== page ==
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Crystal-Clear Ice for Cocktails

Cocktail geeks—and there are many at Milk Street—have a new obsession: crystal-clear ice. The trend—ice cubes or balls beautifully and entirely free of bubbles, discolorations or cracks—first showed up in upscale bars. But recently we’ve seen specialized ice molds aimed at home mixologists. Creating glass-clear ice is harder than it sounds. The water must freeze very slowly, from the top down (the ice crystals push impurities and bubbles down and out of the cube as the water freezes). We tested a half-dozen ice molds, but most were difficult to use and produced cloudy ice. The exception was the Corkcicle Invisiball, which reliably made stunningly clear spheres of ice. Sadly, the travel mug-shaped mold produces only one cube at a time, as did most other models. The embossed ice mold sells for $39.95 at

Sweet Travels

One of the few joys of foreign airport layovers is the opportunity to check out—and stock up on—unusual candies from other countries. Things like Gott & Blandat’s chewy, salt-dusted black licorice from Finland, Germany’s Kalfany Eiswurfel Bonbons (a refreshing hard candy mint that is pleasantly lemony), or England’s Trebor Softmints, thick, chewy, candy-coated mints sold in tubes. Even easier than airport shopping are websites like and, which let us buy global sweets without having to suffer coach class.

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Storing Spices the Indian Way

Indian cooks have a time-tested tool to manage the many seasonings that spice their cuisine. Masala dabbas—round stainless-steel spice tins—organize and display flavor biryanis, curries and dals. The dabba contains seven smaller metal bowls that fit snugly into the larger window-lidded tin. We like to fill ours with the individual spices we use often, as well as go-to spice blends for seasoning, like za’atar, shichimi togarashi and dukkah. An empty dabba is also handy when preparing the components of a dish. We use it to corral all the ingredients for a recipe and to divide items such as sliced scallion whites and greens. We like dabbas about 6 inches in diameter. Amazon and other vendors sell them in several sizes for $15 and up. 

Tunisian Flour Sifter

Home cooks in North Africa use ghorbels—deep round wooden pans with sieve-like mesh stretched across the bottoms—for numerous kitchen tasks, from making homemade couscous to straining cooked grains and dried fruits that have soaked in water. Also called tamis in French kitchens, they are sold in various sizes, and the mesh can range from quite large to very fine. We liked the latter, which is great for sifting flour and powdered sugar. We paid about 60 cents for ours at an outdoor market in Tunisia, but Amazon sells stainless-steel versions starting around $11.

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Mexican Mole Anpadp Alamy

A Shortcut for Mexican Mole 

Mexican mole—a broad family of rich sauces that can contain nuts, chilies and spices—can be a chore to make. But in Mexico City’s sprawling Mercado La Merced, we found a shortcut: mole powders and pastes. Heaped in massive mounds, these thick pastes and rich powders are sold by the kilogram. Once blended with broth, they produce earthy, complex sauces that otherwise require a laundry list of ingredients and hours to prepare. The selection is vast and often brightly colored: verde, negro, poblano, dulce, almendrado (almond), ajonjolí (sesame), pipián (pumpkin seed) and more. Though not as alluring as a trip to La Merced, mole powders and pastes are widely available online. At Milk Street, we like the Dry Mexican Mole Spice Blend powder by OliveNation ($3.95 for 4 ounces at and the Mole Poblano Paste by D’Allesandro Gourmet Ingredients ($21 for 2.2 pounds on Amazon). Both produced rich, thick moles with mild heat.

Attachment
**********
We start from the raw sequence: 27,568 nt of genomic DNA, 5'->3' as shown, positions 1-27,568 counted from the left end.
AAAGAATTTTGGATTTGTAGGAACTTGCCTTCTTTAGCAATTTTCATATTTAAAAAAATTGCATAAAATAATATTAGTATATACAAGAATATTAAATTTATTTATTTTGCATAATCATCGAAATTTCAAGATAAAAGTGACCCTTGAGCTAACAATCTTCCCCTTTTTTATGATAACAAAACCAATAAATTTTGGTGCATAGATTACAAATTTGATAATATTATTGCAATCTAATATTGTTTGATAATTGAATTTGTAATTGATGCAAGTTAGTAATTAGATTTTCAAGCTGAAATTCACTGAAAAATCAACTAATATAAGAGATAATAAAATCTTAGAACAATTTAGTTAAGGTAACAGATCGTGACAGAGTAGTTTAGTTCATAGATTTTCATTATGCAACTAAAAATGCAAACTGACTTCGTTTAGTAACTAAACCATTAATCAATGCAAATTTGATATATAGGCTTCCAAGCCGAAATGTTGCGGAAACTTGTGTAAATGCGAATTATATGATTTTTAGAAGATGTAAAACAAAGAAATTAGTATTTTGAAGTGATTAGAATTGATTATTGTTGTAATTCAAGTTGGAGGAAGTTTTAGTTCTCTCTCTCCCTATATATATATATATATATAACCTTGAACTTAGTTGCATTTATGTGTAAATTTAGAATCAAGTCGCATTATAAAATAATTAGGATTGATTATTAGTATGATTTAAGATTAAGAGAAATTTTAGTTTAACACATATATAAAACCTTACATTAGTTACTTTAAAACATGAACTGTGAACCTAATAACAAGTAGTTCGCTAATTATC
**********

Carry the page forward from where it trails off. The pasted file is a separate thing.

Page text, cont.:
Date Seed Coffee

A Tunisian company is finding flavor in something most people throw away: date seeds. The date-obsessed folks at Deyma roast and grind the seeds, producing a powder—sold as Coeur de Dattes, “heart of dates”—that can be brewed like coffee. Mixed with milk and sugar, the rich drink tastes like a blend of cocoa and coffee. We liked it best when made in a French press., an Israeli site, sells a similar drink, Pure Date Seed Beverage, $15 per bag.

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Whisk It

We use mini-whisks for whisking dressings, sauces and egg washes in small bowls or measuring cups. They’re more effective than a fork but don’t create the splatter of a full-size whisk. We like longer 7-inch varieties best; Amazon sells a 12-pack for under $10. 

Reader Question
Do I Really Need to Peel my Ginger?

Q: “I have a question about fresh ginger. I recently stopped peeling it before grating or mincing. I just don’t see the point. Assuming the skin is clean and in reasonable shape, why do I need to bother peeling it? If it’s minced, grated or sliced, I’m hard-pressed to see a good reason for the extra step of peeling. Is it just me?” — Patricia Veniott, Vancouver, British Columbia

We’ve often wondered the same thing. When we dug into the issue, we learned that the the compounds that give this root its peppery flavor—gingerols—exist in both the flesh and skin, albeit in lower concentrations in the latter. This made us think that perhaps peeling was unnecessary, possibly even wasteful. To test the theory, we used both peeled and unpeeled fresh ginger to prepare three recipes: carrot-ginger soup, ginger-miso dressing and ginger-soy dipping sauce. In each case, we were surprised to find that using peeled ginger resulted in brighter, cleaner and more pleasant flavor. The versions using unpeeled ginger had muddier, harsher flavors. Turns out, this is because the skin is exposed to air, which oxidizes the gingerols, making their flavors unpleasant. Admittedly, the difference was slight, but enough to notice—and enough to convince us to keep peeling our ginger.